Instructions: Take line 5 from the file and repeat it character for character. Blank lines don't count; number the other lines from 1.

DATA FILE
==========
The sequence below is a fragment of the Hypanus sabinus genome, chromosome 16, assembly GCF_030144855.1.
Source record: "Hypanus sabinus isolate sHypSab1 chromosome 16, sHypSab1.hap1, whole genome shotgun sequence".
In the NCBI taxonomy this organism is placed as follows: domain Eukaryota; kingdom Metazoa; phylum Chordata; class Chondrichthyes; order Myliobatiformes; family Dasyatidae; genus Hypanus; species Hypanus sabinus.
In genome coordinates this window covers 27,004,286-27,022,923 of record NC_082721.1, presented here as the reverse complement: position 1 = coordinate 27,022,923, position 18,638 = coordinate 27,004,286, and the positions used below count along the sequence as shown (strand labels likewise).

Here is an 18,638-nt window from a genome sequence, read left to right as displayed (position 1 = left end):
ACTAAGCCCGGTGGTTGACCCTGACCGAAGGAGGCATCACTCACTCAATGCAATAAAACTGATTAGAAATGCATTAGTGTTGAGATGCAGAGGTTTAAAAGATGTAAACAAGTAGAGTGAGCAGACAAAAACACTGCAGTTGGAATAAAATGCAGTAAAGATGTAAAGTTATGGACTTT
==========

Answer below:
Here is an 18,638-nt window from a genome sequence, read left to right as displayed (position 1 = left end):